Barcelona, the heart of Catalonia, is arguably one of the most architecturally stunning and diverse cities in the world. There you can find Roman ruins, Gothic cathedrals, and Modernist masterpieces all within kilometers of one another; together, they create a cityscape that is unrivaled by any other urban center.


To put this cityscape into context, it is important to understand its history. Until 1854, the city of Barcelona was contained within medieval walls, and it had outgrown itself. In response to the overcrowding and poor living conditions, the government authorized the destruction of the walls and called for an urban planning contest. Residents were encouraged to submit proposals describing how they would change and expand the city. Ildefons Cerdà, a civil engineer and visionary, ultimately emerged the winner and launched his city extension plan.


Today, the area Cerdà planned and built is known as Eixample and is bordered by the old city and its surrounding suburbs. Eixample is a wonderful example of modernist architecture; known for its long, straight streets, logical grid pattern crossed by wide avenues, and 45 degree chamfered corners that create open, octagonal city blocks. Passeig de Gràcia is Eixample’s most important boulevard as it is home to some of the city’s most famous modernist architecture. Between Carrer del Consell de Cent and Carrer d’Aragó you will find Illa de la Discòrdia (block of discord), home to the celebrated Casa Lleó Morera, Casa Mulleras, Casa Bonet, Casa Amatller, and Casa Batillo. While each of these buildings are ornate and beautiful, their styles clash wildly with each other, and with neighboring buildings.

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Casa Batlló, designed by Antoni Gaudí (infamous for his work in the Catalan modernism movement), was built between 1904 and 1906. It so clearly exhibits Gaudí’s imaginative aesthetic – its fantastical façade, curves, natural shapes, and ornamentations give the visitor the unique feeling of being inside a sculpture. Located just off Carrer d’Aragó, visitors can pay for their tickets in advance using PayPal.


The mosaic-filled park Parc Güell is another wonderful example of Gaudí’s work. My friend Oliver brought me there, and we spent a playful afternoon roaming the park and snapping photos of the fairytale setting. Parc Güell is situated on El Carmel in the Gràcia district, and is a tranquil space with breathtaking panoramic views of Barcelona. In fact, it is one of the city’s nine UNESCO World Heritage Sites and is one of the most impressive public parks in the world. From the ornate benches to the sculptured porticoes, Gaudí’s distinctive style is seen throughout this magical space.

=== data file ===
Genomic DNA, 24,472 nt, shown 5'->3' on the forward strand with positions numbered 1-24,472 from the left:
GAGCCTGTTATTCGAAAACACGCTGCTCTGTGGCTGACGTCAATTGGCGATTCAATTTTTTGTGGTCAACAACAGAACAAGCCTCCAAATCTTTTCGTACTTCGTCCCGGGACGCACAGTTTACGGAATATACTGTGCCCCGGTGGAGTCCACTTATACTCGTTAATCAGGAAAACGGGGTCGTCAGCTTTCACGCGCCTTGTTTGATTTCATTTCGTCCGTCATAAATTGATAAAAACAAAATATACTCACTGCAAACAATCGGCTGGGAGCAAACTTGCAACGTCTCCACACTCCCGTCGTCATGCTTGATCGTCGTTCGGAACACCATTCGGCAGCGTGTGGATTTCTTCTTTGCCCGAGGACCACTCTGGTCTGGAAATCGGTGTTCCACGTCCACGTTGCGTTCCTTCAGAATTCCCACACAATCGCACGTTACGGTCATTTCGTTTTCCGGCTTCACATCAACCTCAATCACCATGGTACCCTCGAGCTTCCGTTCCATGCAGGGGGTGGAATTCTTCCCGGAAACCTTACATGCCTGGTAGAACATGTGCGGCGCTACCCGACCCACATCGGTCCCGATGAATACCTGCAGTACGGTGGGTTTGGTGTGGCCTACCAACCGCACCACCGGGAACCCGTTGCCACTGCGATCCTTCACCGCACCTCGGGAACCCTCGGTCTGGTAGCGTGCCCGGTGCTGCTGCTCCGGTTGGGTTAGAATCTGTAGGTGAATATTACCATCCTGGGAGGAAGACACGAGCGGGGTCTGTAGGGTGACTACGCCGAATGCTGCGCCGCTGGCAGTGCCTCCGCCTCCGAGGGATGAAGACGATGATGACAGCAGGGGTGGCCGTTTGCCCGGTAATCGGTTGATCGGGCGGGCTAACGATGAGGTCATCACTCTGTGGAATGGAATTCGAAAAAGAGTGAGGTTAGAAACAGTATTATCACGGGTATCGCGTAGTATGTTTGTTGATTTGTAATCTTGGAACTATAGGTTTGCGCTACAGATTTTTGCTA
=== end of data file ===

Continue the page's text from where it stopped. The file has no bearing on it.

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Of course, no trip to Barcelona would be complete without visiting Gaudí’s soaring Sagrada Familia as well. La Sagrada Familia is a Roman Catholic Church, a masterpiece of Gothic architecture, and undoubtedly Barcelona’s most famed landmark. Construction of La Sagrada Familia began in 1882 and work continues today. Its colorful stained glass windows, sculptured organic shapes, fanciful forms, and sheer verticality are awe-inspiring.

Other famous works of Antoni Gaudí that can be seen throughout Barcelona include La Pedrera or Casa Mila, Palau Güell, Casa Vicens, and the Crypt in Colonia Güell.


But Barcelona is not all Gothic and Gaudi. For a glimpse of contemporary architecture, take a trip to the Montjuïc district to check out Santiago Calatrava’s impressive Torre Telefónica at Barcelona’s Olympic Stadium. Calatrava’s Torre Telefónica was built to transmit television coverage of the 1992 Summer Olympics held in the city and represents the Olympic Flame. While in Montjuïc, stop by the Arenas de Barcelona, a modern shopping center – formerly Barcelona’s bullfighting ring – that has a well-positioned rooftop offering a spectacular view of Plaça d’Espanya and the Palace of Montjüic.

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Other noteworthy contemporary-style buildings in Barcelona include Jean Nouvel’s Agbar Tower, Herzog & de Meuron’s Forum Building, Norman Foster’s Telecommunications Tower, and Richard Meier’s Museum of Contemporary Art.

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Barcelona’s famous Gothic Quarter is a labyrinth of ancient and modern architecture. From Palau de la Música and the Santa Caterina Market, to Carrer del Bisbe and Santa Maria del Pi, to El Born Centre Cultural, this historic neighborhood unites centuries of Catalan history and architectural styles.

Finally, not to be missed is Parc de la Ciutadella. Start from Josep Vilaseca’s Arc de Triomf and stroll down the promenade to this idyllic oasis in the middle of the city. The park is an open-air museum of sculptures lined with modernist buildings such as the Castell dels Tres Dragons (Castle of the Three Dragons), the Hivernacle greenhouse, and the Geological Museum. It’s the perfect place to wind down after a full day of sightseeing.


Barcelona’s architecture and urban center live together in perfect harmony; the patchwork of ancient and modern designs make the city feel like an open-air museum. The city’s great artistic traditions and rich history can be felt in every corner. I could stroll through grand boulevards and quaint side streets all day, stopping to admire Gothic and Art Nouveau façades, soaring14th-century cathedrals, and its embracing whimsical architectural landscape. I am smitten with this magical city and am already planning a return trip.

Nicolee Drake was invited to explore the history, culture, and architecture of Barcelona through a partnership between Passion Passport and PayPal. All opinions are her own.